What is the difference between GCSE and IGCSE?

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The IGCSE Qualification was originally created in 1988 as an overseas qualification, only 2 years after the GCSE qualification and has steadily increased in popularity due to it being used in many independent or private schools and colleges. As an example, 78,000 pupils sat the IGCSE English Language exam in 2013 compared to only 17,000 the year before.

This increase in popularity has led to it becoming a source of confusion, however. So, what exactly is an IGCSE? And how does it compare to a traditional GCSE?


The General Certificate of Secondary Education is an academic qualification awarded in a specific subject. It is usually only taught at schools in the UK, with only a few exceptions and it’s designed for students aged 14+ who want to progress to A-levels before entering UK university. The two-year course can consist of practical assessments, coursework, oral presentations and examinations. Grades were traditionally marked from A* to G, but a new (9-1) grading system was introduced in 2017.

GCSEs have always been important for academic progression, but they are also requirements for many careers with English Language, Maths and Science often being cited as prerequisites for job roles.

GCSE Exams in sat in the Summer of each year with a resit paper available in November, although this is only available for anyone who sat exams in the previous Summer.

The Distance Learning Centre offers a selection of GCSE courses including English Literature, Maths, Psychology and Sociology. You can find more information on our GCSE courses Page.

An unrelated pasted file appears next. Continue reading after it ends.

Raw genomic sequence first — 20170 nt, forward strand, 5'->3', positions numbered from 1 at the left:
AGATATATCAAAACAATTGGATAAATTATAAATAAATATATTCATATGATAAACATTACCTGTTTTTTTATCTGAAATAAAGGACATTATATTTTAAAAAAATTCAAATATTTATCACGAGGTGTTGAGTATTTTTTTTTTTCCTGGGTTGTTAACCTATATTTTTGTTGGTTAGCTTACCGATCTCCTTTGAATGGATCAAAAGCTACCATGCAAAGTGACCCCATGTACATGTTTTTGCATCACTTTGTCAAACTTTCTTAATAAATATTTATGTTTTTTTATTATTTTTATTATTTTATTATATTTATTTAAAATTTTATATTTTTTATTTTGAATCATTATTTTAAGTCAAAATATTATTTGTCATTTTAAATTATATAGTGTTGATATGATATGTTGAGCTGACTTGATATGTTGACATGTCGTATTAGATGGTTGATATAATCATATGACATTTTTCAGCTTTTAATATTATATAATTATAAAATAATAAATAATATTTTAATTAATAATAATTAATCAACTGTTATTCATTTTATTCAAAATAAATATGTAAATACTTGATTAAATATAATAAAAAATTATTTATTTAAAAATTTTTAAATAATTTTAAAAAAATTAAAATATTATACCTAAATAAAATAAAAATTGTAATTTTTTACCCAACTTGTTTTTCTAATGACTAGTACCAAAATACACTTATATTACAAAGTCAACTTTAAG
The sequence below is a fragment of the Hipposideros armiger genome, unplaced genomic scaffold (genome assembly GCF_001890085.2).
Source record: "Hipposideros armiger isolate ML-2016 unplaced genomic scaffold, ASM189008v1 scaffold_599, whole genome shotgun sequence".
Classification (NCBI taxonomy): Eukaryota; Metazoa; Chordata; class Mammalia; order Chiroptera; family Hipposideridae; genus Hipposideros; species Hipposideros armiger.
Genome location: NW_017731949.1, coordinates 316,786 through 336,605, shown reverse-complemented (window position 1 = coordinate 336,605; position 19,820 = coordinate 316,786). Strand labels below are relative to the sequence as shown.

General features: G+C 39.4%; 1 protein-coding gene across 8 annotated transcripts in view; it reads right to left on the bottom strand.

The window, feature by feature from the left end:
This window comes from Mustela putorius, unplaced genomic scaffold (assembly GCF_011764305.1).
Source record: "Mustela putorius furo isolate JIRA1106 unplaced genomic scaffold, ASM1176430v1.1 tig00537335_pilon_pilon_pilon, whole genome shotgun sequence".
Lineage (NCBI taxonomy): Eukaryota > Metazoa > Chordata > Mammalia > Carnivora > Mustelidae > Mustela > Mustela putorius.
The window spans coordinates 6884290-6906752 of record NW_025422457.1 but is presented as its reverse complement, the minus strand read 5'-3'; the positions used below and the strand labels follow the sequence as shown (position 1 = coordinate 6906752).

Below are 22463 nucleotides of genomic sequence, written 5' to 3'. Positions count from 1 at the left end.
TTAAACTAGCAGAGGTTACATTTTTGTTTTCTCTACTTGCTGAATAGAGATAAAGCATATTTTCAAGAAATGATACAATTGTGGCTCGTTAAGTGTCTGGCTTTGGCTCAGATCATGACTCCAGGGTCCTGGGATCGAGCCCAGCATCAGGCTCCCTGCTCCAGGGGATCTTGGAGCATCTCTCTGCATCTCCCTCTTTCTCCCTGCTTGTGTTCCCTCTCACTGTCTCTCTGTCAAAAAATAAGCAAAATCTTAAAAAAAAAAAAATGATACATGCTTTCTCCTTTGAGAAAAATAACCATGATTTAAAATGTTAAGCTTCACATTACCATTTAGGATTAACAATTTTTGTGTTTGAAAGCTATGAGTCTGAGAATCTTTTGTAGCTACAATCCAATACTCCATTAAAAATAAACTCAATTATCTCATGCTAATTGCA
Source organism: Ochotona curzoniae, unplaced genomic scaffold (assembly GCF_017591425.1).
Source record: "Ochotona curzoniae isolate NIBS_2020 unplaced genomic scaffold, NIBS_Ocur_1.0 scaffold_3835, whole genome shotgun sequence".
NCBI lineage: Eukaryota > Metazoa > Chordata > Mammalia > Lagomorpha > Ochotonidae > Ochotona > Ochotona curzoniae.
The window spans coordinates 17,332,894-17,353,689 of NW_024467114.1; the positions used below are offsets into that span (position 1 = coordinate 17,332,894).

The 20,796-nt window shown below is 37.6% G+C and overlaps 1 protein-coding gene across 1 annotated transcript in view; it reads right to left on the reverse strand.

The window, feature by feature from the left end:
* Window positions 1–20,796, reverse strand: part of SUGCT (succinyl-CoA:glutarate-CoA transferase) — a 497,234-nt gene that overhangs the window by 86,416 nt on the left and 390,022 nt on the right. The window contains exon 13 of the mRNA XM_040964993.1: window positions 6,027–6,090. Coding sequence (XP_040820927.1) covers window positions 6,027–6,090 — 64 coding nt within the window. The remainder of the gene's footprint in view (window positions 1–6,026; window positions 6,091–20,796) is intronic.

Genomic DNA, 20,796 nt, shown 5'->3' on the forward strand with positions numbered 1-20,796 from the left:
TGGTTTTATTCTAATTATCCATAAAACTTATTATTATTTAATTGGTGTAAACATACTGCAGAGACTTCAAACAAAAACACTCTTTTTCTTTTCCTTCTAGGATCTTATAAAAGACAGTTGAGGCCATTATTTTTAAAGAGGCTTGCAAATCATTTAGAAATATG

The International GCSE or IGCSE are the same level qualification as GCSE and has the same 9-1 grading system and it can also act as a gateway to further academic study in the UK and beyond for those progressing on to A-levels (or other international equivalents), before entering university.

The IGCSEs syllabus includes many of the same elements that are found within a GCSE course but traditionally most IGCSEs did not have coursework, and they were usually assessed by examination only. This was often mentioned as being a big difference between the qualifications although in recent specification changes many GCSEs have removed or reduced coursework elements while some IGCSE Qualifications have actually introduced some practical work.

The main difference is that while GCSE exams can usually only be sat in the UK, IGCSE exams are available in over 150 different countries. There are a few different Awarding Organisations offering IGCSEs however so whether you can find a centre will often depend on whether that organisation cover the location. The IGCSE courses we offer are all Pearson Edexcel specifications and they are the UK's largest awarding body.

Pearson Edexcel specification exams can also be sat in January for some subjects, although there tends to be less options available for centres in the UK.

The Distance Learning Centre offers a large variety of IGCSEs including English Language, Maths and Science as well as languages such as French, Spanish and German. Here is the full list of IGCSE courses provided.


Due to recent changes any differences between GCSE and IGCSE are minor are IGCSEs are largely accepted as ‘equivalent’ GCSE qualifications by the vast majority of universities, sixth form colleges and other independent schools.

Most universities and companies accept IGCSEs as they have been accredited by Ofqual. Any that don’t will be down to personal preference so it’s always worth checking with whoever you intend to apply to, although if Oxford and Cambridge accept them, it's safe to assume most will.

Distance Learning Centre is dedicated to making education accessible for all and we offer a range of IGCSE and GCSE courses so whichever qualification you choose; we have something for you.